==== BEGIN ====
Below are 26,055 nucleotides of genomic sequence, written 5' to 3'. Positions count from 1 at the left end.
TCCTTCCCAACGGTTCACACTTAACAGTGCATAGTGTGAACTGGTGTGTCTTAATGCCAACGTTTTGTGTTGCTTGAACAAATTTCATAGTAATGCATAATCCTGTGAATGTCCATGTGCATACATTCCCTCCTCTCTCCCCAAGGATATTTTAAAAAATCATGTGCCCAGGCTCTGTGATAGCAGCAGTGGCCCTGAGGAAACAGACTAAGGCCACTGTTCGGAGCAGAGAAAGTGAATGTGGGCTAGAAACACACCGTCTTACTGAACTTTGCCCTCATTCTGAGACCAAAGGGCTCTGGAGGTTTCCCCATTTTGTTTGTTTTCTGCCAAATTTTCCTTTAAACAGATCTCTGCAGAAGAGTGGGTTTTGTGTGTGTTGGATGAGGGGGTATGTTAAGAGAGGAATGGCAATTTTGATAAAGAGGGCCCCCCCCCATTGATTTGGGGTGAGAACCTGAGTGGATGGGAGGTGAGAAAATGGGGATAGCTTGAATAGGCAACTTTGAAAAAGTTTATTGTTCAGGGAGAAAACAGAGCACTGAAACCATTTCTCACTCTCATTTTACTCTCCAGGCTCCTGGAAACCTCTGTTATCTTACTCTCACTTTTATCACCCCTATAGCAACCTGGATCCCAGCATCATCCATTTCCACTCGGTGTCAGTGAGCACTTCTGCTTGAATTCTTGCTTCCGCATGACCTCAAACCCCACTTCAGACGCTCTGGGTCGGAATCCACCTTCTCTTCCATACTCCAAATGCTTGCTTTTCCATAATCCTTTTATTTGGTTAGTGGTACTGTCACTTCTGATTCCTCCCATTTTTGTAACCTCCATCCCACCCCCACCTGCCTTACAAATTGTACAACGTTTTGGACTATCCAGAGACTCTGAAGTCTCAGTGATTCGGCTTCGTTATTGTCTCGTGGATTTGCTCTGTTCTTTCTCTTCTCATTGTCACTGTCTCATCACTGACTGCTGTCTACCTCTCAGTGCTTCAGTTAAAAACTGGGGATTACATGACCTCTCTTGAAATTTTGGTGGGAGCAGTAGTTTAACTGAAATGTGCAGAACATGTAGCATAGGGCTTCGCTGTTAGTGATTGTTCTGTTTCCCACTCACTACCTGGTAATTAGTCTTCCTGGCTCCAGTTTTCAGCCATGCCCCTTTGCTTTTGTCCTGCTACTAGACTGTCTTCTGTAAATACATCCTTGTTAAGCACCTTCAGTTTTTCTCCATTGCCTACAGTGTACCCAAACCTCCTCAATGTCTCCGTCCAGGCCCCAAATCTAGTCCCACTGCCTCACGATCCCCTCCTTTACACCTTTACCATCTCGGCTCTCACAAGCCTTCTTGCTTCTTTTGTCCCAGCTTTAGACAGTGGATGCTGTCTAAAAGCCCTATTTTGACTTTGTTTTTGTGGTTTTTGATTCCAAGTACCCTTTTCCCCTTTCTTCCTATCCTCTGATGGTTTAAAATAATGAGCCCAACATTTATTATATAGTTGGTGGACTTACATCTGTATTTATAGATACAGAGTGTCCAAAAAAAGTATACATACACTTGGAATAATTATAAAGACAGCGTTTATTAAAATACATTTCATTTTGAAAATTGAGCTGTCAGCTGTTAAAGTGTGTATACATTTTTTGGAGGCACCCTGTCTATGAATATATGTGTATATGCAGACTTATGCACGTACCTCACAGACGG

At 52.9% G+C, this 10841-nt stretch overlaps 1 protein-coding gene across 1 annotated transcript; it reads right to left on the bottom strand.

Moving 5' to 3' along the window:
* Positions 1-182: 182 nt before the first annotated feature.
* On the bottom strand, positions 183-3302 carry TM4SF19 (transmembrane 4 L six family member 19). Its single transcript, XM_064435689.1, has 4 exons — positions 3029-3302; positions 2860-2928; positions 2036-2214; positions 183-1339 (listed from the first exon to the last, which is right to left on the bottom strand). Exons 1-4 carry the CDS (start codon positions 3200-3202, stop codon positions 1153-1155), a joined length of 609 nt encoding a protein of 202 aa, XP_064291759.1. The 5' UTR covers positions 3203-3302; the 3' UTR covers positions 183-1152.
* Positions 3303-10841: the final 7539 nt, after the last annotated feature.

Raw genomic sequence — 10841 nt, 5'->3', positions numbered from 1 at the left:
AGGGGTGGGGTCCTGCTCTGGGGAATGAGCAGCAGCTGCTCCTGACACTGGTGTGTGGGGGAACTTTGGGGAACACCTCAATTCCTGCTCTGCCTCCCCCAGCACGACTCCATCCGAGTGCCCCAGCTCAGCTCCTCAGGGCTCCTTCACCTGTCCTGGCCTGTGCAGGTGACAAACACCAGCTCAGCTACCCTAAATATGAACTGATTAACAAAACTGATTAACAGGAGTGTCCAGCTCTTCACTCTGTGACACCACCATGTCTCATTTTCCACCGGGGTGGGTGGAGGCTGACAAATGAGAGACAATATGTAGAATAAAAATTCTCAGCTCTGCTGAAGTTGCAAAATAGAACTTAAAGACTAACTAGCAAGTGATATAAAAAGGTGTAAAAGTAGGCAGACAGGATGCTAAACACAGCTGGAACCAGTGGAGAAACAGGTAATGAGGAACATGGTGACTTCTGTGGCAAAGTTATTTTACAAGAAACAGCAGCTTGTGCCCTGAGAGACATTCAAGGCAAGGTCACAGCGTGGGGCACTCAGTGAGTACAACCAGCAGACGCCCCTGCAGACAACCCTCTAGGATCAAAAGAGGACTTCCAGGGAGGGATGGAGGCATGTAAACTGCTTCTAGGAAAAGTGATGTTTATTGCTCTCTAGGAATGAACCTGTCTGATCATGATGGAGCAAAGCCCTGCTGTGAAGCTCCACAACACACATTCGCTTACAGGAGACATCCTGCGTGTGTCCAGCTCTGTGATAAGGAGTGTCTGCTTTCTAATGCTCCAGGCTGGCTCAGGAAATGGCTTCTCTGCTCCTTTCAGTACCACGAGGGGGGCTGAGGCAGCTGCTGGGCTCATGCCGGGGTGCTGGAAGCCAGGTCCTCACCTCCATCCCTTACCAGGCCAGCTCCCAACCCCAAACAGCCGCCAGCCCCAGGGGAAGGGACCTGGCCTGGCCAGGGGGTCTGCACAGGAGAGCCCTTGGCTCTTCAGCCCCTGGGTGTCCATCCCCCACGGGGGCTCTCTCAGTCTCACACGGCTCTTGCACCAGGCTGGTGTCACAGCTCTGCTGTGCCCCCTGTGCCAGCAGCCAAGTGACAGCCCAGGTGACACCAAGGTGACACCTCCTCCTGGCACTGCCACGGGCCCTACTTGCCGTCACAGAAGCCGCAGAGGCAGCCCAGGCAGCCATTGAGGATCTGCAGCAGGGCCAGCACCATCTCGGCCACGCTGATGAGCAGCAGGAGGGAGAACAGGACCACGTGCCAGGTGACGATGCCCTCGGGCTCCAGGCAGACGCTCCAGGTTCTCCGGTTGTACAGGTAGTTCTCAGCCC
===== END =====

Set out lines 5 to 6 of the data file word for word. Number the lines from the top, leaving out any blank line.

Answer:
* Positions 1-182: 182 nt before the first annotated feature.
* On the bottom strand, positions 183-3302 carry TM4SF19 (transmembrane 4 L six family member 19). Its single transcript, XM_064435689.1, has 4 exons — positions 3029-3302; positions 2860-2928; positions 2036-2214; positions 183-1339 (listed from the first exon to the last, which is right to left on the bottom strand). Exons 1-4 carry the CDS (start codon positions 3200-3202, stop codon positions 1153-1155), a joined length of 609 nt encoding a protein of 202 aa, XP_064291759.1. The 5' UTR covers positions 3203-3302; the 3' UTR covers positions 183-1152.